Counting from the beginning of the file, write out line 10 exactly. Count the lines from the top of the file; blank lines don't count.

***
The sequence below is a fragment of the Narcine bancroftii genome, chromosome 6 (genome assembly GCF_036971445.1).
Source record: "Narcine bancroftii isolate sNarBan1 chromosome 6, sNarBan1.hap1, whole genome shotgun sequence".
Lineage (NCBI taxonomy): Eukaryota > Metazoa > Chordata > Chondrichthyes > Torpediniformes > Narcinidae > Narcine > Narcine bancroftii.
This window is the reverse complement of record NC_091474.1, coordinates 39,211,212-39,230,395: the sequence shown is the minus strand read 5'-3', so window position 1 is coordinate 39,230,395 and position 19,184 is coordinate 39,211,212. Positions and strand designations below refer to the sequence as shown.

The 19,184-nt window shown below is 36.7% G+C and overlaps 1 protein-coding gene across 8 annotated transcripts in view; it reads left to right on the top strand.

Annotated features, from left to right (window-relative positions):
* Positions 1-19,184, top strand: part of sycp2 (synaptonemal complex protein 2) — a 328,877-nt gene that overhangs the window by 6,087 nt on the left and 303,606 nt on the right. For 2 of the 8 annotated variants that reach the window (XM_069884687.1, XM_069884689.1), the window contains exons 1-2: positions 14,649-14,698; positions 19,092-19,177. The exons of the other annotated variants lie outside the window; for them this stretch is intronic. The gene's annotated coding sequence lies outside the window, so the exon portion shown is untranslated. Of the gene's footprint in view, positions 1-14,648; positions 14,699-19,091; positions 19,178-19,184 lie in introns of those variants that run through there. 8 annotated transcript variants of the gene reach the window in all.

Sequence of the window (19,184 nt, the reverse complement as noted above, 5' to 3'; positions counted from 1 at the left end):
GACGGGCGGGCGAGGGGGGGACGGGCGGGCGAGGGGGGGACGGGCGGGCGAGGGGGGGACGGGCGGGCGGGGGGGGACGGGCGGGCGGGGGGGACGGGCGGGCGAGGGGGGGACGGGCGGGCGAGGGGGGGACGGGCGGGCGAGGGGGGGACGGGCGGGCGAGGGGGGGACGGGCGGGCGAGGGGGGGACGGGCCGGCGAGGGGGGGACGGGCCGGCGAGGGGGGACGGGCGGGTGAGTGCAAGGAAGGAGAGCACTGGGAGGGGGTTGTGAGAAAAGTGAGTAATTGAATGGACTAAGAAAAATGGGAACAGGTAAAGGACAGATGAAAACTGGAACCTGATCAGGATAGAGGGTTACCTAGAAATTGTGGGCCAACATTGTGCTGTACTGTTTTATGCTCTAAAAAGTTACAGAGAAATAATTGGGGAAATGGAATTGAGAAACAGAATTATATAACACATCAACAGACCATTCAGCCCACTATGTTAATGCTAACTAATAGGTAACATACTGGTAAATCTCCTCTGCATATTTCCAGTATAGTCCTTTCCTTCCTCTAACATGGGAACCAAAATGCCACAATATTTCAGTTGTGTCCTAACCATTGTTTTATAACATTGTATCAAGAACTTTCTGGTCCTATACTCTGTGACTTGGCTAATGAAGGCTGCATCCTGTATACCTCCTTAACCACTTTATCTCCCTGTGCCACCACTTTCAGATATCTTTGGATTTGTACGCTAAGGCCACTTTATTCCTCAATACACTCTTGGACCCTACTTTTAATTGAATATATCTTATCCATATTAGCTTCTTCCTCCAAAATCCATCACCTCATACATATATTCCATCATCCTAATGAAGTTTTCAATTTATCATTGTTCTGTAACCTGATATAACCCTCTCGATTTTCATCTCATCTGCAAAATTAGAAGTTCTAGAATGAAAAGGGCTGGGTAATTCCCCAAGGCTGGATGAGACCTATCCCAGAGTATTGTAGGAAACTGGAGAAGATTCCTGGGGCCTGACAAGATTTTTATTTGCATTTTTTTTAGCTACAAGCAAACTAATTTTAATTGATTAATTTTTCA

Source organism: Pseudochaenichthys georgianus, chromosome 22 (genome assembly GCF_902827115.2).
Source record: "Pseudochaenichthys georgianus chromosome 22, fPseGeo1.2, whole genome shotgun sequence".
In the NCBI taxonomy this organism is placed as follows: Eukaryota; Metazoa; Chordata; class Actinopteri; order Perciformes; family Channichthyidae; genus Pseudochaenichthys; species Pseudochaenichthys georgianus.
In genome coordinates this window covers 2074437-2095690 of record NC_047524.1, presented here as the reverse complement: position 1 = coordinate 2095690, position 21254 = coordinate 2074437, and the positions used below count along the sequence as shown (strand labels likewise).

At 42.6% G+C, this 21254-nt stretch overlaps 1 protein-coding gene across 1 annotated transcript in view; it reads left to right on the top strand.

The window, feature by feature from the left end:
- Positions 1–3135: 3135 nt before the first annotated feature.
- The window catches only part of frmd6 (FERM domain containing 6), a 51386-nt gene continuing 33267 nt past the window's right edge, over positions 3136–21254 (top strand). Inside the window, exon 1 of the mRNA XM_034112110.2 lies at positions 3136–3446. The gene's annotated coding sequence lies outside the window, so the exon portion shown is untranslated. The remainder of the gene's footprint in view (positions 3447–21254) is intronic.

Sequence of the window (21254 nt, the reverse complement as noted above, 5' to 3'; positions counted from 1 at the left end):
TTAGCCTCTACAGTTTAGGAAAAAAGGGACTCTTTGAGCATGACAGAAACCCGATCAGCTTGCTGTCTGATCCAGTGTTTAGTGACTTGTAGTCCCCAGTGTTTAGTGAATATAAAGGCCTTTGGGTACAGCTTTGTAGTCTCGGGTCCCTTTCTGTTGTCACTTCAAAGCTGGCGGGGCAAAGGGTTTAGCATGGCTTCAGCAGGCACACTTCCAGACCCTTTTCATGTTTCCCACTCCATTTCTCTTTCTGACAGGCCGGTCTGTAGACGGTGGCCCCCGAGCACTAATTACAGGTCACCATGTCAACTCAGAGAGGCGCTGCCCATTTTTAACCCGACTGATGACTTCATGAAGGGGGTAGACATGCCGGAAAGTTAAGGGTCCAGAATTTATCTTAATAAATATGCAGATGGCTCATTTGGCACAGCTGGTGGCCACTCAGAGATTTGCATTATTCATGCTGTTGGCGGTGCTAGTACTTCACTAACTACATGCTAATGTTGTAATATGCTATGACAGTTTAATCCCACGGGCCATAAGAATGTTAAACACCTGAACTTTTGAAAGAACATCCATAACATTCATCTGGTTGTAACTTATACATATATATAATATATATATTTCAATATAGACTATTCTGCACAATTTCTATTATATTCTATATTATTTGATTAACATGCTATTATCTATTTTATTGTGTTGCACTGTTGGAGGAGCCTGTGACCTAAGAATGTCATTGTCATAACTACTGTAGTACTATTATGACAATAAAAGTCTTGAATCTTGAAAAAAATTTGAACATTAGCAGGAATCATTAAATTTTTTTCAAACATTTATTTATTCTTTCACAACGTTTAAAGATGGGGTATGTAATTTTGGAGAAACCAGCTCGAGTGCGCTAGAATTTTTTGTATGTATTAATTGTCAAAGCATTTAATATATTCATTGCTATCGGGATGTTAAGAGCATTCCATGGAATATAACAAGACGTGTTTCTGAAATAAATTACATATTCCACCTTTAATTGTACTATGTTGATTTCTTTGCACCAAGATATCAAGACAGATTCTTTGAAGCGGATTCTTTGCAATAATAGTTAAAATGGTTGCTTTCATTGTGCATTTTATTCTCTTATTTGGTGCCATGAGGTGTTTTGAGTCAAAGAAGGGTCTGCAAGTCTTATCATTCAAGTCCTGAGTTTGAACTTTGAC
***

Source organism: Pseudochaenichthys georgianus, chromosome 22 (genome assembly GCF_902827115.2).